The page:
Annick Goutal Vent de Folie : Perfume Review


Creating a best-selling perfume today is as hard as making a profitable one. The increasing costs of distribution and advertising cut so much into the margins that everything else becomes secondary. Which is why you see time and again big brands launching safe, bland perfumes. And not only big brands. As you can see from Vent de Folie, the newest release from Annick Goutal, the aim is to be likable, rather than interesting or memorable. goutal Certainly, there is nothing wrong with likable or simple or easy. I simply don’t  want to overpay niche prices when I can find comparable simple, easy perfumes elsewhere.  Vent de Folie is disappointing not because it is simple, but because it neither captures the eccentric, charming spirit of the Goutal perfume house nor does it offer a good deal for its price. If you want a little transparent floral, you need not spend niche prices; L’Occitane, Crabtree & Evelyn, Bath & Body Works and scores of other reasonably priced brands are just as good, if not better.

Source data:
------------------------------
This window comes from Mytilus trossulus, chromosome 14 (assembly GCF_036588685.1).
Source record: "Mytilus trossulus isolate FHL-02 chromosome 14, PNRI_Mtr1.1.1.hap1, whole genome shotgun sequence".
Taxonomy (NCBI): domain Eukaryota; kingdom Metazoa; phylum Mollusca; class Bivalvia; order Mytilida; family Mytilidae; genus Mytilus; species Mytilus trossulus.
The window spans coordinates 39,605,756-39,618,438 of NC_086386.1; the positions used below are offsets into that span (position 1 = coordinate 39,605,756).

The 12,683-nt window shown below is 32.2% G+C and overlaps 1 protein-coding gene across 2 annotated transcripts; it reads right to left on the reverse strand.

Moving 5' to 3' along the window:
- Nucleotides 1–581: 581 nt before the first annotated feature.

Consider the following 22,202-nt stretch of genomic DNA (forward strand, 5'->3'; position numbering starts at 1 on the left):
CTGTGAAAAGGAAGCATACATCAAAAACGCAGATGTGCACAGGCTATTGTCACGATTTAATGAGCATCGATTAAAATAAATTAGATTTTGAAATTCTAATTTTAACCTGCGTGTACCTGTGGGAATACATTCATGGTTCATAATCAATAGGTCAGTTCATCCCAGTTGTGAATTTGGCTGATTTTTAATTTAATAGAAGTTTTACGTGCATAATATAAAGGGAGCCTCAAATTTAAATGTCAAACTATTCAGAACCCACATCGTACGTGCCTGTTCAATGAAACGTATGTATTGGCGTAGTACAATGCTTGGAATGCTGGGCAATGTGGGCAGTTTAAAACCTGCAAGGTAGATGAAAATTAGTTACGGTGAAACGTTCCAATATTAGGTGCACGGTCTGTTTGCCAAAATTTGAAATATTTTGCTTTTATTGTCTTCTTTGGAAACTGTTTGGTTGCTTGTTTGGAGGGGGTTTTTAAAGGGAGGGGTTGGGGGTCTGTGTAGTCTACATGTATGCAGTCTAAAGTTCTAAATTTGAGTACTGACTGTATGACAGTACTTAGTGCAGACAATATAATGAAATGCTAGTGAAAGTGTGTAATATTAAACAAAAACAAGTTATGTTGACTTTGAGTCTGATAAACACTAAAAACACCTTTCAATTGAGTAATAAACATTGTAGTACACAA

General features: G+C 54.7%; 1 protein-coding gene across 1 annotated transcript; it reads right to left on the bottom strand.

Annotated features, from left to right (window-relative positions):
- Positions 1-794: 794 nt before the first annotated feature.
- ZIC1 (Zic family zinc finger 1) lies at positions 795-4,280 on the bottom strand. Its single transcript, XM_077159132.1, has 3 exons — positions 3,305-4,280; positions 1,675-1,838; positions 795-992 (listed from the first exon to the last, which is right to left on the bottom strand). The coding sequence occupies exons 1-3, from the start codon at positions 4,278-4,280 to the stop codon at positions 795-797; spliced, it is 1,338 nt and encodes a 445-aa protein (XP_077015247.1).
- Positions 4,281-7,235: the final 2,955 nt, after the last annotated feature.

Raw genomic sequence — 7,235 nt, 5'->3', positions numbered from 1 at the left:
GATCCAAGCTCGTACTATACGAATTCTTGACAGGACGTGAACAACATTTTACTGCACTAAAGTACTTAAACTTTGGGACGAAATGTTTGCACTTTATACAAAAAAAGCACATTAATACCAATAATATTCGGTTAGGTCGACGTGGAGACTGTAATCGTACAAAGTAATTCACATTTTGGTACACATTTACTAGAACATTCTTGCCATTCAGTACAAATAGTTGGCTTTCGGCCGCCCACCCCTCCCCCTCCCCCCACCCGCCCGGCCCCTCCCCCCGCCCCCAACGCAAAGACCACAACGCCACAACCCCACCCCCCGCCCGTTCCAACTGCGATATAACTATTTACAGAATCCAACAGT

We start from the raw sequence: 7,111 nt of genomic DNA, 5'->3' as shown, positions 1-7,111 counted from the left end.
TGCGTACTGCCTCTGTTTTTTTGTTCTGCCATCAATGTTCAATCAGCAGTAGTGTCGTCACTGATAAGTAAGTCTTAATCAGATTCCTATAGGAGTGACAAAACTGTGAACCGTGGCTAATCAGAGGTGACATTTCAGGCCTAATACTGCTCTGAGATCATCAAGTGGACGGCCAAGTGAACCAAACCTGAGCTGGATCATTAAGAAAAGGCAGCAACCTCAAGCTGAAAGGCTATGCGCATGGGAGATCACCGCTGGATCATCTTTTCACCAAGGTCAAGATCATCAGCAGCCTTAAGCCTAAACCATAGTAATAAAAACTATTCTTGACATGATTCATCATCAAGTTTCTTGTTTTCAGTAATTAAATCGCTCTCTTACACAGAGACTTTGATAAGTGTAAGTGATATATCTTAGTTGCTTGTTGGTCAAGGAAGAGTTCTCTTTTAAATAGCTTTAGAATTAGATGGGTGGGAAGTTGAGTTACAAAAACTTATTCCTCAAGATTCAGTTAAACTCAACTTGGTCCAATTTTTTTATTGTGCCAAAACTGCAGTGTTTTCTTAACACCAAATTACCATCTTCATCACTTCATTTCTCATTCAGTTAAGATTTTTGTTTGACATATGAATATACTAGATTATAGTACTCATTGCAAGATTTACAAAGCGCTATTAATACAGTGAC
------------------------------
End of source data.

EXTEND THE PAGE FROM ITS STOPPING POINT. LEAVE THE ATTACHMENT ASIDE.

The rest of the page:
Vent de Folie is a rose diluted with enough sheer green notes that it smells abstract. The press release promises sweet peas; I smell peonies, but frankly, it’s just a wallflower. At first, Vent de Folie smells of crushed green leaves, but then you get a transparent blossom jazzed up with metallic geranium and berries. Wait a little bit longer and the berry laced peonies become wrapped in enough white musk to tone down the flowers further.

One thing that is going for Vent de Folie is the smoothness of its composition. Isabelle Doyen, the Goutal in-house perfumer, is not only a creative genius; she has an incredible knowledge of raw materials. It is clear that whatever rigid constraints were set for her, she did her utmost to give us a pretty floral with plenty of sparkle.

But for a house that has a collection of excellent roses, from the shimmering Rose Splendide to the lush Ce Soir ou Jamais, Vent de Folie seems like a sell-out. A safe, commercial perfume that doesn’t even have the eccentric Goutal fingerprint.